While you have the 1/4″ bit handy, you can drill a hole near the front of the boat for inserting an optional peg in. The peg can be used for tying a string to, for navigating treacherous mud puddles.
If you plan to use a piece of copper tube for the nozzle, cut a length of it now, using a pipe cutter or hack saw. The tube can be polished up nicely with a minimum of effort but clamping it in a drill and sanding it while it spins.
4. Then, glue the parts together. The smoke stack should not bottom out in the hole drilled for it, or it will block the hole that runs to the nozzle. Then the copper tube should be pushed in so that about 1/4″ of it sticks out.
5. Thoroughly seal your finished boat with a varnish rated for regular wetting. Follow the manufacturer’s recommendations – our’s called for 3 layers, with light sanding and long dry times between. Make sure to let a bit of varnish run through the smoke stack and nozzle, too.
We don’t usually go to the trouble of applying varnishes, preferring a wax/oil finish. In this case, the longevity of the toy really depended on a good coating though, and we were happy with how nicely it displays the figuring of the wood. We were however surprised at how dark our roasted maple turned after varnishing – as black as ebony!
Now, it is time to blow up balloons and give it a go!
Testing It Out!
While we had imagined how the boat would work in theory, it was a different matter to test it out and see for ourselves. Of course, for that we needed the help of our senior tester. He was only too happy to oblige.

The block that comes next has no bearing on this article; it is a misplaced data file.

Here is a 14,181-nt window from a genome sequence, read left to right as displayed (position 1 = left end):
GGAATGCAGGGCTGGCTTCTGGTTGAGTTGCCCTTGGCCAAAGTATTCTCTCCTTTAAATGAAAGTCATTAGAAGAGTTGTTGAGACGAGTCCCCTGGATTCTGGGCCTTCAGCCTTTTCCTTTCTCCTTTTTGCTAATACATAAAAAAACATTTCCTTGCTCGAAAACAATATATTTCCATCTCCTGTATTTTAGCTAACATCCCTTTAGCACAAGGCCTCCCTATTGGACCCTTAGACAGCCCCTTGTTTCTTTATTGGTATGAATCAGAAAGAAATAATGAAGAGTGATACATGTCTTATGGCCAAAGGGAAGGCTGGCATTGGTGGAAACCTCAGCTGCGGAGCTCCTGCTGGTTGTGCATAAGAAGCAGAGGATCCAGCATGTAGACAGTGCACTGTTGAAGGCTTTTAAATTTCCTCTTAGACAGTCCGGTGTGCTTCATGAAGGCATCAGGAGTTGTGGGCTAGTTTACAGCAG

The boat sat well in the water – it submerged right to the water line (where the light and dark maples join). We blew up a balloon and slipped it over the smoke stack. Holding a balloon on the smoke stack and blowing it up through the nozzle at the back also worked. Then we plopped the boat in the water – and what a lot of fun! It blasted out a torrent of bubbles, and after it got up a bit of momentum, went clipping right along. A balloon full of air was enough “fuel” to complete a full lap of the tub before it deflated.
Budster, who doesn’t like balloons to pop or deflate, was a little concerned at first, but quickly grew excited to see the bubbles. They made such a cheerful sound, we couldn’t help make a video of the boat running.
During the course of testing, we noticed that some balloons work better. They’re the ones that have shorter stems and sit upright. Balloons with over-long stems would tip over when fully inflated, and make the boat go ’round in circles.
Racing boats is fun, too! And, of course, playing with a boat without a balloon is completely legitimate as well, which Budster has also tried out. While making the boats, you can drill additional holes for sailors and passengers. We have made them before from pegs.
By the way, our shop is up and running again, and after having a lot of fun with our boats, we decided to offer them on our shelves. So if you don’t feel like making the boats, you can get then here! There is also a bigger version of a balloon-powered boat available.
If you want to stay updated on new stories from Adventure in a Box, consider subscribing to our Facebook, Pinterest, Twitter or Instagram pages.